‘I’m sorry,’ Sherlock says. He’s calm, because the situation demands that he be calm and competent and efficient. But he’s aware that there’s a small part of him that’s raging No! Not John! Not this, anything but this!

John raises a hand to touch Sherlock’s face, and Sherlock snarls at him. ‘Lie still, you idiot. You’re going to increase the blood flow.’

John does so, one corner of his mouth turning up. Probably at being called an idiot while he’s bleeding profusely; Sherlock has never been able to understand the way John’s mind works.

‘You’re going to be fine.’ Christ, he sounds like a trained parrot, but the simple fact of the matter is that John has to be fine, because now that Sherlock knows him he can’t imagine a life without him.

‘Listen,’ John murmurs and Sherlock leans forward obediently, thinking that John is about to divulge a secret, before he too hears what John did – ambulance sirens, and drawing closer with wonderful speed.

The next instant John sighs deeply and his eyes slide shut.

‘No!’ Sherlock presses harder on the wound, now deliberately trying to hurt. Anything that will keep John awake until the paramedics get here. How much blood has he lost already? The average human body only contains eight pints, and looking at what’s soaked into his shirt and puddled on the ground, that has to be at least–

‘Don’t you dare pass out, they’re nearly here and you’re going to be fine.’ On impulse, he leans down and presses a kiss to John’s lax mouth. ‘You have to be fine; I love you.’

Now John’s eyes snap open and he stares up at Sherlock. Shock has smoothed the lines from John’s face and he looks very young, like the John in those photographs that Sherlock found. He sounds very faint as he asks, ‘What?’ but at least he’s looking at Sherlock, his eyes focussed and aware, and Sherlock repeats, ‘I love you. So please be okay.’

This is wrong, this is all wrong. He’d never intended to say that aloud, and certainly not when he had John’s blood smeared halfway up to his elbows. Telling someone you love him for the first time should be a pleasant occasion, possibly even a romantic one, or so he’s been led to believe. Hands slippery-sticky with the gore that’s leaking out of the beloved should not be part of the moment.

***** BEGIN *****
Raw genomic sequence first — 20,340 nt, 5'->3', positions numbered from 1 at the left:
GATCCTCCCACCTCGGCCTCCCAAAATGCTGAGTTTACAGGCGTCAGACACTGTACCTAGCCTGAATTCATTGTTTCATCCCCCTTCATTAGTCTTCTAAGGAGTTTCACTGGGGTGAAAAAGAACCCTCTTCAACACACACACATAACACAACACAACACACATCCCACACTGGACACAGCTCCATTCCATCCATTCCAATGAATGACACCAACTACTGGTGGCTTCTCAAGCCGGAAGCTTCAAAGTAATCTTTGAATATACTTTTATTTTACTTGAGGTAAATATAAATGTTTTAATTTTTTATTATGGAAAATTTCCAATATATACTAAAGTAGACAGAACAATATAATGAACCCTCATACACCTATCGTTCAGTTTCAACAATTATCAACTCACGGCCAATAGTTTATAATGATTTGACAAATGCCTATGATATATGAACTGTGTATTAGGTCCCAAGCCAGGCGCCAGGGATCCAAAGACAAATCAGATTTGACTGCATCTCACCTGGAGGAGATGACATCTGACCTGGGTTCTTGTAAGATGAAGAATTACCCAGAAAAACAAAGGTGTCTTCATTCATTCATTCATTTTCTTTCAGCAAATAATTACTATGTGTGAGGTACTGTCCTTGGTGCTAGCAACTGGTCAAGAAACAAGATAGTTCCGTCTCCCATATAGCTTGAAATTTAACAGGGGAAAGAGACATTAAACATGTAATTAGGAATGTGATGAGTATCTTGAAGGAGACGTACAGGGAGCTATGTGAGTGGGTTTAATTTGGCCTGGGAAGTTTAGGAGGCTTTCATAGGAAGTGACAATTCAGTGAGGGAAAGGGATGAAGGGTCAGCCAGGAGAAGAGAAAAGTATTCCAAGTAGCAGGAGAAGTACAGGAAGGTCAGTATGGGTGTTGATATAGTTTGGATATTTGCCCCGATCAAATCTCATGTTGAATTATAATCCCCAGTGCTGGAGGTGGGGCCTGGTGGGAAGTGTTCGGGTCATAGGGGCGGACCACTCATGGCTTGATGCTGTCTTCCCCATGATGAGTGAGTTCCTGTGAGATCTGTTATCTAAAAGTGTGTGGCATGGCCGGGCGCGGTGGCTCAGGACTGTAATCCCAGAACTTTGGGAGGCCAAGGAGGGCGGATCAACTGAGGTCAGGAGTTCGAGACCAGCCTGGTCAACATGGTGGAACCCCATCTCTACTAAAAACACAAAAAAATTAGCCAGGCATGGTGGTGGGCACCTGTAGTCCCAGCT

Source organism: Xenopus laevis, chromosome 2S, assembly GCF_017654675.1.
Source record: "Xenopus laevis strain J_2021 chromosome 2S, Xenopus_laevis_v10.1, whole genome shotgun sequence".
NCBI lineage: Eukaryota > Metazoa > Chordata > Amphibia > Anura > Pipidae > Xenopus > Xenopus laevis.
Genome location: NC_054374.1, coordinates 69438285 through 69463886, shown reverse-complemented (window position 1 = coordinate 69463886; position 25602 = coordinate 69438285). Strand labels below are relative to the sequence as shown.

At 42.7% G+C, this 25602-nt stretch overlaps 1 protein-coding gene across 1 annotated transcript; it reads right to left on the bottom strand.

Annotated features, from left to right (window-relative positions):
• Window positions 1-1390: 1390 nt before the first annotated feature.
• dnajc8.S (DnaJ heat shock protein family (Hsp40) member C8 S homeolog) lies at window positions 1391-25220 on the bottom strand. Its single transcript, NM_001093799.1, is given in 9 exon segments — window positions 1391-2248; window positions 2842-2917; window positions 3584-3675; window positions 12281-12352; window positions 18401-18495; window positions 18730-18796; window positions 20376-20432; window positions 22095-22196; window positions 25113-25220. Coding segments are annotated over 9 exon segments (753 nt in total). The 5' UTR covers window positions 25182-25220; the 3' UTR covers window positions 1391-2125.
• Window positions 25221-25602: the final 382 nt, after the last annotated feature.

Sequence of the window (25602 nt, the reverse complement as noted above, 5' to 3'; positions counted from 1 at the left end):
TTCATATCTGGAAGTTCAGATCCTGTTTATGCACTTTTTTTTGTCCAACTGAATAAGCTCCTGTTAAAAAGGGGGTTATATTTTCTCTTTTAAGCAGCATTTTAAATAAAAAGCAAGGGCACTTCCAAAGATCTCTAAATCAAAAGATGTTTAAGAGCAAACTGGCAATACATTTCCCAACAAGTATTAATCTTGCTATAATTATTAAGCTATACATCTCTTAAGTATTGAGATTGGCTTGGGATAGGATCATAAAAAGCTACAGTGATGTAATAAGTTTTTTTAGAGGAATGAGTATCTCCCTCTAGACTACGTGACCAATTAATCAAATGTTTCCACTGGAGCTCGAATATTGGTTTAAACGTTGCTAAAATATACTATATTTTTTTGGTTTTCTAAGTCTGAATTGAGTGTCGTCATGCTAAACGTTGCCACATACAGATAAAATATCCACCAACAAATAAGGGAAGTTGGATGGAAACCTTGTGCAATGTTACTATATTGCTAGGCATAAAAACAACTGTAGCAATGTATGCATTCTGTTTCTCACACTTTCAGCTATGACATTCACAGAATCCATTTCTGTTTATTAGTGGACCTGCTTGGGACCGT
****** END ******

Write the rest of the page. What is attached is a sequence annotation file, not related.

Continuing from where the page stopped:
The sirens have been getting steadily louder and now they stop abruptly. There’s the slam of doors and the shouts of the crew from the mouth of the alley and then, finally, help is here.

Sherlock relinquishes John into their hands, albeit reluctantly, and manages to ride in the ambulance with him by very sincerely promising that all hell will break loose if he can’t. When they ask him what his relationship with John is, Sherlock snarls, ‘I’m his boyfriend,’ and they let him pass.

He only said it so that they would give him access and stop questioning him, although they were well within their rights to check. He’s bare-chested and daubed liberally with blood and must look terrifying – but as they pull away and he catches John looking at him, he realises that, in fact, precisely the opposite might now be true.

For months this thing between them has been casual and undefined and now, with those three words blurted out incautiously, things might be over. This might be the point where John discovers that this is more than what he signed on for.

But that will be fine. Sherlock will make it fine, somehow. As long as John survives this, Sherlock won’t ask for any more than just his presence.

At the hospital, John is whisked away. Sherlock follows him as far as he can, before the doors to surgery swing shut in his face and he has to stop.

He doesn’t know how long he stands there, staring through the glass pane at the trolley receding down the corridor, but after a while there’s a touch on his elbow and he turns to see a nurse, who asks solicitously if she can help him. He doesn’t reply, because behind her he sees a familiar face, crumpled with worry.

‘Jesus Christ, Sherlock,’ Lestrade says.

Belatedly, Sherlock realises that he’s still shirtless, his suit jacket and coat bundled into his arms by the ambulance crew, and that his face and torso still have rusty smudges and smears from where he’d scratched unthinkingly at the dried blood. He remembers John’s sticky hand cradling his face and has to swallow hard.

‘I got a call from some bloke who said he was your brother,’ Lestrade says, nudging him towards a nearby chair. ‘He told me what happened. I came as soon as I could.’

‘Not much point in making a statement, although I appreciate the punctuality,’ Sherlock says, placing his coat on the chair next to him and pulling his jacket around his shoulders. It’s ruined now, with bloody handprints all over it, but he doesn’t care. ‘The man was just one of the scum of London, and any evidence that was in the alley will now be well and truly gone since the ambulance crew walked all over it.’

Something complicated passes across Lestrade’s face, and he says, a bit roughly, ‘I’m not here for your statement, Sherlock. I came because I thought you might need… well… you know.’

That makes a hot, prickling feeling start in the corners of his eyes and his throat closes up briefly before he snarls, ‘I don’t need your pity, Lestrade.’

‘Fine,’ Lestrade says, rolling his eyes and sounding more like his usual self. ‘Then let’s just pretend that I’m here because I get a perverse thrill out of hanging around in hospital waiting rooms.’